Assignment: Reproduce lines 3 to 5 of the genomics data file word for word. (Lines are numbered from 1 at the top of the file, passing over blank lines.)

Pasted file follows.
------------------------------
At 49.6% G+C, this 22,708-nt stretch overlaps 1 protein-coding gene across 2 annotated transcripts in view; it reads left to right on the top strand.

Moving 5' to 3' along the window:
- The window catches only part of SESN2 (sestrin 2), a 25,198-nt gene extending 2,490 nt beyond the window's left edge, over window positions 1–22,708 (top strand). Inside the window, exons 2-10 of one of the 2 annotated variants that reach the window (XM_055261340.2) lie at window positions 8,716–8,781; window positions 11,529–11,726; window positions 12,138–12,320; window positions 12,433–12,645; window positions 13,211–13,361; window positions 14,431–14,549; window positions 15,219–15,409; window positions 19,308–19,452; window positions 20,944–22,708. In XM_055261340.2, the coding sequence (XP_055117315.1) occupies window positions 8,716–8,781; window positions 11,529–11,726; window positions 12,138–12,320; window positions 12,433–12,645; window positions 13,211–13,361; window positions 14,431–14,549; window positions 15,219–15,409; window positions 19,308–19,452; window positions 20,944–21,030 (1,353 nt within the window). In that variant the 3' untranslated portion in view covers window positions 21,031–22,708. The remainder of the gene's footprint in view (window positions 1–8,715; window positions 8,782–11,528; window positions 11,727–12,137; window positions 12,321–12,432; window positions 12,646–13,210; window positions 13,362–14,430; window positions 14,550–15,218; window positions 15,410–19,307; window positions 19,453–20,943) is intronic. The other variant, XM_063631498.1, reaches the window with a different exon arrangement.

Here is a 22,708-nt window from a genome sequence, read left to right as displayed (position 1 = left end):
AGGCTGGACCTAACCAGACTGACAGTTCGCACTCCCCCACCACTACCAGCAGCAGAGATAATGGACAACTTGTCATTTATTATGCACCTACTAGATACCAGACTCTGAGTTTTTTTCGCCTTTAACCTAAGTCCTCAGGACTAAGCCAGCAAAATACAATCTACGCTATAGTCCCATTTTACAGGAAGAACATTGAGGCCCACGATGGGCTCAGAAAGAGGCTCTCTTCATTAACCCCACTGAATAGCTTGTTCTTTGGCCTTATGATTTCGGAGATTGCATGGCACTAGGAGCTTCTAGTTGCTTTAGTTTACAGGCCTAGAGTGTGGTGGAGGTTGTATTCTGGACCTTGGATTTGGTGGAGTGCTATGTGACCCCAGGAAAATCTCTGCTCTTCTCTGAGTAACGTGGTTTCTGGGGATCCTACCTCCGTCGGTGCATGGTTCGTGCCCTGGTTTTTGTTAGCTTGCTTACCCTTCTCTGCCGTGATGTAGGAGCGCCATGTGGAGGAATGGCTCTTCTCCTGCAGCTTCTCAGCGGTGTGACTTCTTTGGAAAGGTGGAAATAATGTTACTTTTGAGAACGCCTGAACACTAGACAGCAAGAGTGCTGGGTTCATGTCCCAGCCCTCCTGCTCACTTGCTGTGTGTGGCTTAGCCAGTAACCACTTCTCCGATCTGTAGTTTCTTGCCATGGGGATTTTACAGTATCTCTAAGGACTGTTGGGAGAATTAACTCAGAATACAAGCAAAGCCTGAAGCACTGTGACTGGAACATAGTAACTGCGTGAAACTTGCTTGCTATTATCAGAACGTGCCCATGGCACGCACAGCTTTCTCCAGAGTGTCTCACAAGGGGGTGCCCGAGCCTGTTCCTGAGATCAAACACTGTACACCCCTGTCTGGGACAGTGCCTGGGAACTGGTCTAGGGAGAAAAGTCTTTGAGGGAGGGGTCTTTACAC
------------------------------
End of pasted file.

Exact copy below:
- The window catches only part of SESN2 (sestrin 2), a 25,198-nt gene extending 2,490 nt beyond the window's left edge, over window positions 1–22,708 (top strand). Inside the window, exons 2-10 of one of the 2 annotated variants that reach the window (XM_055261340.2) lie at window positions 8,716–8,781; window positions 11,529–11,726; window positions 12,138–12,320; window positions 12,433–12,645; window positions 13,211–13,361; window positions 14,431–14,549; window positions 15,219–15,409; window positions 19,308–19,452; window positions 20,944–22,708. In XM_055261340.2, the coding sequence (XP_055117315.1) occupies window positions 8,716–8,781; window positions 11,529–11,726; window positions 12,138–12,320; window positions 12,433–12,645; window positions 13,211–13,361; window positions 14,431–14,549; window positions 15,219–15,409; window positions 19,308–19,452; window positions 20,944–21,030 (1,353 nt within the window). In that variant the 3' untranslated portion in view covers window positions 21,031–22,708. The remainder of the gene's footprint in view (window positions 1–8,715; window positions 8,782–11,528; window positions 11,727–12,137; window positions 12,321–12,432; window positions 12,646–13,210; window positions 13,362–14,430; window positions 14,550–15,218; window positions 15,410–19,307; window positions 19,453–20,943) is intronic. The other variant, XM_063631498.1, reaches the window with a different exon arrangement.

Here is a 22,708-nt window from a genome sequence, read left to right as displayed (position 1 = left end):
AGGCTGGACCTAACCAGACTGACAGTTCGCACTCCCCCACCACTACCAGCAGCAGAGATAATGGACAACTTGTCATTTATTATGCACCTACTAGATACCAGACTCTGAGTTTTTTTCGCCTTTAACCTAAGTCCTCAGGACTAAGCCAGCAAAATACAATCTACGCTATAGTCCCATTTTACAGGAAGAACATTGAGGCCCACGATGGGCTCAGAAAGAGGCTCTCTTCATTAACCCCACTGAATAGCTTGTTCTTTGGCCTTATGATTTCGGAGATTGCATGGCACTAGGAGCTTCTAGTTGCTTTAGTTTACAGGCCTAGAGTGTGGTGGAGGTTGTATTCTGGACCTTGGATTTGGTGGAGTGCTATGTGACCCCAGGAAAATCTCTGCTCTTCTCTGAGTAACGTGGTTTCTGGGGATCCTACCTCCGTCGGTGCATGGTTCGTGCCCTGGTTTTTGTTAGCTTGCTTACCCTTCTCTGCCGTGATGTAGGAGCGCCATGTGGAGGAATGGCTCTTCTCCTGCAGCTTCTCAGCGGTGTGACTTCTTTGGAAAGGTGGAAATAATGTTACTTTTGAGAACGCCTGAACACTAGACAGCAAGAGTGCTGGGTTCATGTCCCAGCCCTCCTGCTCACTTGCTGTGTGTGGCTTAGCCAGTAACCACTTCTCCGATCTGTAGTTTCTTGCCATGGGGATTTTACAGTATCTCTAAGGACTGTTGGGAGAATTAACTCAGAATACAAGCAAAGCCTGAAGCACTGTGACTGGAACATAGTAACTGCGTGAAACTTGCTTGCTATTATCAGAACGTGCCCATGGCACGCACAGCTTTCTCCAGAGTGTCTCACAAGGGGGTGCCCGAGCCTGTTCCTGAGATCAAACACTGTACACCCCTGTCTGGGACAGTGCCTGGGAACTGGTCTAGGGAGAAAAGTCTTTGAGGGAGGGGTCTTTACAC